Polyaniline-decorated hyaluronic acid-carbon nanotube hybrid microfiber as a flexible supercapacitor electrode material

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Department of Mechanical Engineering-Engineering Mechanics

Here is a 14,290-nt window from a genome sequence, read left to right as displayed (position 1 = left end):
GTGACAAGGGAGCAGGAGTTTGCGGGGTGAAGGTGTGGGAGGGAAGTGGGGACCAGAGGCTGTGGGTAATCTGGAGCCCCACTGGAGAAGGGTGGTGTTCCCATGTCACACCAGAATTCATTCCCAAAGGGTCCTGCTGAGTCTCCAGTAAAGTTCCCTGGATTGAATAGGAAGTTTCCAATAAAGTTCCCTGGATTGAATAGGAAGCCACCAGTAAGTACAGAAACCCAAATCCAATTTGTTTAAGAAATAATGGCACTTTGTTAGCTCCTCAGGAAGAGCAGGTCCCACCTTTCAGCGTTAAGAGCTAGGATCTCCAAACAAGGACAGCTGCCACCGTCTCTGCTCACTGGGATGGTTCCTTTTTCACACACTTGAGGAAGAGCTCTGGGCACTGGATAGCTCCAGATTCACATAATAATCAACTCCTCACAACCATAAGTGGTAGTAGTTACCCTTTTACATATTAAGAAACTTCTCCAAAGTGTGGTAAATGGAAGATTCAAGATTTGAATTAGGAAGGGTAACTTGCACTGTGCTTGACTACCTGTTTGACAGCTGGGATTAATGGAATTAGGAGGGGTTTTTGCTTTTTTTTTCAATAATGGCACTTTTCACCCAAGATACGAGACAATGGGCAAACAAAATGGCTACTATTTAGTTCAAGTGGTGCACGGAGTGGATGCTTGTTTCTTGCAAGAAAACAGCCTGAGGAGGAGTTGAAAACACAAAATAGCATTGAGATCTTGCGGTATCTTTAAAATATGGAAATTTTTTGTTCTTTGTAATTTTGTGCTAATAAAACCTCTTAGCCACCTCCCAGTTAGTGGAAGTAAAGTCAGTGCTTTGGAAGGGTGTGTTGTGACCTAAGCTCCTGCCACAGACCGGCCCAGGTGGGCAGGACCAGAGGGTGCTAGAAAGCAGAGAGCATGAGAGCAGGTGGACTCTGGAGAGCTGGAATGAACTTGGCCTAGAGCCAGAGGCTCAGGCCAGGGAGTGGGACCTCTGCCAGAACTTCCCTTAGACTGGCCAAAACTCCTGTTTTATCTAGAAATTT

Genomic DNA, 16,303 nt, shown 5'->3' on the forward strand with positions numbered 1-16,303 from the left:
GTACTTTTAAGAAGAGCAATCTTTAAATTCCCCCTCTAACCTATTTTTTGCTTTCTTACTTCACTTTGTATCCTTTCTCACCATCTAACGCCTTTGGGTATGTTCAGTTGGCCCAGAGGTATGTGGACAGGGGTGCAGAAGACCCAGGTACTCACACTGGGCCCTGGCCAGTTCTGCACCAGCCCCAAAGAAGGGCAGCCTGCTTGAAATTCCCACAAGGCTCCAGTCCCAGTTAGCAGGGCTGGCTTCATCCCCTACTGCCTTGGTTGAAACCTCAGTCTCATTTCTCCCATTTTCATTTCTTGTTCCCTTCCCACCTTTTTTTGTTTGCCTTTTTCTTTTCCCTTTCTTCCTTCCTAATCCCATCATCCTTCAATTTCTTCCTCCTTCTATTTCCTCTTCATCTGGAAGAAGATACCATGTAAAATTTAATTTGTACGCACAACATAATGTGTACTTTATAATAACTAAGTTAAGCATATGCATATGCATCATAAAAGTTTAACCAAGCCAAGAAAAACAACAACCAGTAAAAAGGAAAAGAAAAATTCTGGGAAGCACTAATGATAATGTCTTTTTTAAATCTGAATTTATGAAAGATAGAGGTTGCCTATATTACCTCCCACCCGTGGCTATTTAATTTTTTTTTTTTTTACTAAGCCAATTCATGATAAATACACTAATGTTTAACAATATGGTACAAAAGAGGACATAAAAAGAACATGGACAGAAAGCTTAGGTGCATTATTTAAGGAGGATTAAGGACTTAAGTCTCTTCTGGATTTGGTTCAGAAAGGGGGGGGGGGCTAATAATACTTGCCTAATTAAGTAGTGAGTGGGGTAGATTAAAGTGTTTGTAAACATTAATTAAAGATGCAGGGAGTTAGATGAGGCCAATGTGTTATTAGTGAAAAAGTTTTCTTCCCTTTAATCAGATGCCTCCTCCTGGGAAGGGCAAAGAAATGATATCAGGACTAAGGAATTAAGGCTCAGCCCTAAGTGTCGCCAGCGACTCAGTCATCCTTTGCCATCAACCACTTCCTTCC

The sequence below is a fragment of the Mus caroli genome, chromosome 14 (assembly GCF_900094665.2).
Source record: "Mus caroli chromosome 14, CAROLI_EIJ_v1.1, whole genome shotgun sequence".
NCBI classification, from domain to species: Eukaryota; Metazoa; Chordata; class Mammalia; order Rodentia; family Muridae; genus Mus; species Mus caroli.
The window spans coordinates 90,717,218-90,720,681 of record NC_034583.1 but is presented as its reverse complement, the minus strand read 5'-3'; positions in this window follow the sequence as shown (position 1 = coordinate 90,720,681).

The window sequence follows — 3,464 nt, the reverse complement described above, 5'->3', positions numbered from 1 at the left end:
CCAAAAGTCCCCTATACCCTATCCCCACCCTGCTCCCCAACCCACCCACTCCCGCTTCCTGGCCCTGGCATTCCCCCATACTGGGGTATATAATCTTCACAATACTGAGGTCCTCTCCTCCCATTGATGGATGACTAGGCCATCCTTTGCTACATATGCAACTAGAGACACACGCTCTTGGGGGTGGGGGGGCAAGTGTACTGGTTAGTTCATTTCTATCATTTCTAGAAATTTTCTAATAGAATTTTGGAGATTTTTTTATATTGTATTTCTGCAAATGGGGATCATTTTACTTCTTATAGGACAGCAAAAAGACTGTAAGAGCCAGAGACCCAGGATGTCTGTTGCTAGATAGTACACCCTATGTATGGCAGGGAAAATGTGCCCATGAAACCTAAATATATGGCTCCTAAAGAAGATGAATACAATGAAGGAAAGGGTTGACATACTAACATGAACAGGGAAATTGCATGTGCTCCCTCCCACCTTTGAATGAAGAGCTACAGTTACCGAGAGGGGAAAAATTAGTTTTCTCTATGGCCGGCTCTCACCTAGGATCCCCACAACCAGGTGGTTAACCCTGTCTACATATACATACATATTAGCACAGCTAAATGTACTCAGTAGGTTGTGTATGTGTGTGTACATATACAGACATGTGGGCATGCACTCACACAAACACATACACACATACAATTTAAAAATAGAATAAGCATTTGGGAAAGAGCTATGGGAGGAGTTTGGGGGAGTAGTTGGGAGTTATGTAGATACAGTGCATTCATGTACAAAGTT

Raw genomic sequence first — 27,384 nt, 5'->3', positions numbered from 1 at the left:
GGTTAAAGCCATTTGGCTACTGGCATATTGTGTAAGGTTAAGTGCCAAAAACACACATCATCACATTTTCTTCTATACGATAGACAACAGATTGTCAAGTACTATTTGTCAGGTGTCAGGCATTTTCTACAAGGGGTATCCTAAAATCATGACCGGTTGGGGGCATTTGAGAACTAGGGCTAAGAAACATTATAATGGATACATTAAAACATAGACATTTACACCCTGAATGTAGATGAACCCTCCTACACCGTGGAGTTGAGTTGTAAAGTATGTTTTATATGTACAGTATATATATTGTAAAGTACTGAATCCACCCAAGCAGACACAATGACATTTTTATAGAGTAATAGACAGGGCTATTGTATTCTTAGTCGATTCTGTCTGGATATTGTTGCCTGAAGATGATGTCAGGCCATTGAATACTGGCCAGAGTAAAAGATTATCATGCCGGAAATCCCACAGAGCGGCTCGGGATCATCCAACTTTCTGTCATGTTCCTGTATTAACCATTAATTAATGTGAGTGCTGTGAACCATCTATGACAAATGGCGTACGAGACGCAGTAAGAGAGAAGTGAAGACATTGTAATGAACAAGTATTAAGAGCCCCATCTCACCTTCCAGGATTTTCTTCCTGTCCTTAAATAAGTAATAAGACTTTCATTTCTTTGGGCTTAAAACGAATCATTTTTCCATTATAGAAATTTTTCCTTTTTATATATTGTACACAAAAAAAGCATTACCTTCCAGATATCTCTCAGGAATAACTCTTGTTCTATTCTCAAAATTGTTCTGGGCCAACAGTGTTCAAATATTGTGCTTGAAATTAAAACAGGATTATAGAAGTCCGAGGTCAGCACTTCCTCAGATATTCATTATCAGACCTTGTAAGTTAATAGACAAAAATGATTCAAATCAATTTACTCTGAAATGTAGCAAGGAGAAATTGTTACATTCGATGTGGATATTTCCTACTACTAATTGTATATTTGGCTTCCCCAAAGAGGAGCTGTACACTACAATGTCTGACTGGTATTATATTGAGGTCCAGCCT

Continuing miniaturization of flexible electronics demands the generation of microscale fiber-shaped supercapacitor electrodes with high mechanical flexibility and durability, charge-discharge rate, and cycling stability. For this purpose, here, a novel nanostructured microfiber is fabricated from hyaluronic acid (HA), carbon nanotubes (CNTs), and polyaniline (PANI) by a combination of wet spinning and electrochemical polymerization. The obtained core-shell HA/CNT/PANI fibers show an average six fold increase in specific capacitance compared to HA/CNT fibers and approximately 90% capacitance retention over 3000 cycles at 100 mV s−1. The cycling stability is higher than that reported for PANI without the HA/CNT core. In addition, the core-shell HA/CNT/PANI microfiber displays excellent flexibility and electrochemical cycling stability under bending and twisting, showing flexibility and wearability. The exceptional results originate from the PANI’s high pseudocapcitance in addition to the wet-spun HA/CNT core fiber’s role as a highly conductive and mechanically superior base material. This work shows the suitability of HA/CNT/PANI fibers as supercapacitor electrodes for applications in flexible and wearable electronics.

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